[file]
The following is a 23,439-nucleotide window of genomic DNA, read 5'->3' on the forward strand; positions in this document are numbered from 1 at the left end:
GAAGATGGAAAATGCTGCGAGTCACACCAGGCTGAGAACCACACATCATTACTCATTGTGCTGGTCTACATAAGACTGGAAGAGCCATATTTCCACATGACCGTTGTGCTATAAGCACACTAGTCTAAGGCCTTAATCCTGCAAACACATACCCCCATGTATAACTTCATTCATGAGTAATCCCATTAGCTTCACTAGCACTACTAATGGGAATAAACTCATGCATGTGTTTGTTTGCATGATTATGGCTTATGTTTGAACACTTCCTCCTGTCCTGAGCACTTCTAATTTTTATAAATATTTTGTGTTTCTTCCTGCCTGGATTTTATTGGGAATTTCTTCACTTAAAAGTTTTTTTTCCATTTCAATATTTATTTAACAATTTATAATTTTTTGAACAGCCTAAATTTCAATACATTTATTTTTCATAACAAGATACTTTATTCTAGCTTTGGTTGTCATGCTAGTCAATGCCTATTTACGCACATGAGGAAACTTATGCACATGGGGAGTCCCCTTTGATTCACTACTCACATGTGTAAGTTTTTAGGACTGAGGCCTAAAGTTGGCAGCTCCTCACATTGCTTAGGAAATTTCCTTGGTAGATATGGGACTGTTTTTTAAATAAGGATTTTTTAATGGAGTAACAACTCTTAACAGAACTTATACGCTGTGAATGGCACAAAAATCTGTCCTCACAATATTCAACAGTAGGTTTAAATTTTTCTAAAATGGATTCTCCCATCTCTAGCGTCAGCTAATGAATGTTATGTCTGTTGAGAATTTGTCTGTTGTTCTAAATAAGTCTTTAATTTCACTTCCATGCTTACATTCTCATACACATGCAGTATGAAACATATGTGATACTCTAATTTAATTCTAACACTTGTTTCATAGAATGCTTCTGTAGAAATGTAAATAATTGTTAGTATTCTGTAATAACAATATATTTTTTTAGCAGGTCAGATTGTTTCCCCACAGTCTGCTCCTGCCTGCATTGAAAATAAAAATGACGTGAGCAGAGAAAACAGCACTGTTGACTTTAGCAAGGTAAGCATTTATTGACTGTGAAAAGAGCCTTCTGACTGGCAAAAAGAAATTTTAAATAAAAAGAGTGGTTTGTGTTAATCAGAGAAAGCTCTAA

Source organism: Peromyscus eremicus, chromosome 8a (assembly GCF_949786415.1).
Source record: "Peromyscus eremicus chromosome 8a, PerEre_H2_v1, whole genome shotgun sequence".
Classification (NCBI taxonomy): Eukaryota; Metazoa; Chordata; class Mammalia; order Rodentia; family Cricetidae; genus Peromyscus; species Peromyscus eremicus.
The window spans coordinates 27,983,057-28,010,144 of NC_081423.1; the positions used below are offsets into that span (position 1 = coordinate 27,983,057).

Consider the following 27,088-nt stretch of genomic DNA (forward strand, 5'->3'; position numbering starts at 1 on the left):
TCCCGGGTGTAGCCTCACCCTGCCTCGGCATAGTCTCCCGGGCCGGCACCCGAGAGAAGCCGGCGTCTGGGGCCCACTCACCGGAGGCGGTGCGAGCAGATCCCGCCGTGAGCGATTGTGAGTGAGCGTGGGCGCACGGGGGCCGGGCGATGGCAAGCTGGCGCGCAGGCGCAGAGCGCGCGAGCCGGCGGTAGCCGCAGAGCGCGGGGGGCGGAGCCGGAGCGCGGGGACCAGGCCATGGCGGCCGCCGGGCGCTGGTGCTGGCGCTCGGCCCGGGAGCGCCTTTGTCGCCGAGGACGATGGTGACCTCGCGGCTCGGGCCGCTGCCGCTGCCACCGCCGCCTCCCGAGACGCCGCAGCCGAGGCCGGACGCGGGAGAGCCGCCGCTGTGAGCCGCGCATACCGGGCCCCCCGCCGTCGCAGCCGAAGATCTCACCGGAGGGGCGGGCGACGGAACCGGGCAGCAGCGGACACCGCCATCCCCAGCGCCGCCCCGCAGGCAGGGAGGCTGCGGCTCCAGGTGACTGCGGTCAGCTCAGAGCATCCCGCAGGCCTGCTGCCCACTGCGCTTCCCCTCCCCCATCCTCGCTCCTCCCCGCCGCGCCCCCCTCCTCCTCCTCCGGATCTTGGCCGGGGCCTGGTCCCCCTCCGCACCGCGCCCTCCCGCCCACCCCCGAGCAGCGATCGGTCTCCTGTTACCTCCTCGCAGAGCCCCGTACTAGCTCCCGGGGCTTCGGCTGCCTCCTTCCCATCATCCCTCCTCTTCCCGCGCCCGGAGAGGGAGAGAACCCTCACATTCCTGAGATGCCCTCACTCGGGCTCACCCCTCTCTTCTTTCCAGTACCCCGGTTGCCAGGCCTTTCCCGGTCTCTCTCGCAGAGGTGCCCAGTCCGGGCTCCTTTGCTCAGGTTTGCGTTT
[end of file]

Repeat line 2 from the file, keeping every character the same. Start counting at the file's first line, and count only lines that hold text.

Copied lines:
GAAGATGGAAAATGCTGCGAGTCACACCAGGCTGAGAACCACACATCATTACTCATTGTGCTGGTCTACATAAGACTGGAAGAGCCATATTTCCACATGACCGTTGTGCTATAAGCACACTAGTCTAAGGCCTTAATCCTGCAAACACATACCCCCATGTATAACTTCATTCATGAGTAATCCCATTAGCTTCACTAGCACTACTAATGGGAATAAACTCATGCATGTGTTTGTTTGCATGATTATGGCTTATGTTTGAACACTTCCTCCTGTCCTGAGCACTTCTAATTTTTATAAATATTTTGTGTTTCTTCCTGCCTGGATTTTATTGGGAATTTCTTCACTTAAAAGTTTTTTTTCCATTTCAATATTTATTTAACAATTTATAATTTTTTGAACAGCCTAAATTTCAATACATTTATTTTTCATAACAAGATACTTTATTCTAGCTTTGGTTGTCATGCTAGTCAATGCCTATTTACGCACATGAGGAAACTTATGCACATGGGGAGTCCCCTTTGATTCACTACTCACATGTGTAAGTTTTTAGGACTGAGGCCTAAAGTTGGCAGCTCCTCACATTGCTTAGGAAATTTCCTTGGTAGATATGGGACTGTTTTTTAAATAAGGATTTTTTAATGGAGTAACAACTCTTAACAGAACTTATACGCTGTGAATGGCACAAAAATCTGTCCTCACAATATTCAACAGTAGGTTTAAATTTTTCTAAAATGGATTCTCCCATCTCTAGCGTCAGCTAATGAATGTTATGTCTGTTGAGAATTTGTCTGTTGTTCTAAATAAGTCTTTAATTTCACTTCCATGCTTACATTCTCATACACATGCAGTATGAAACATATGTGATACTCTAATTTAATTCTAACACTTGTTTCATAGAATGCTTCTGTAGAAATGTAAATAATTGTTAGTATTCTGTAATAACAATATATTTTTTTAGCAGGTCAGATTGTTTCCCCACAGTCTGCTCCTGCCTGCATTGAAAATAAAAATGACGTGAGCAGAGAAAACAGCACTGTTGACTTTAGCAAGGTAAGCATTTATTGACTGTGAAAAGAGCCTTCTGACTGGCAAAAAGAAATTTTAAATAAAAAGAGTGGTTTGTGTTAATCAGAGAAAGCTCTAA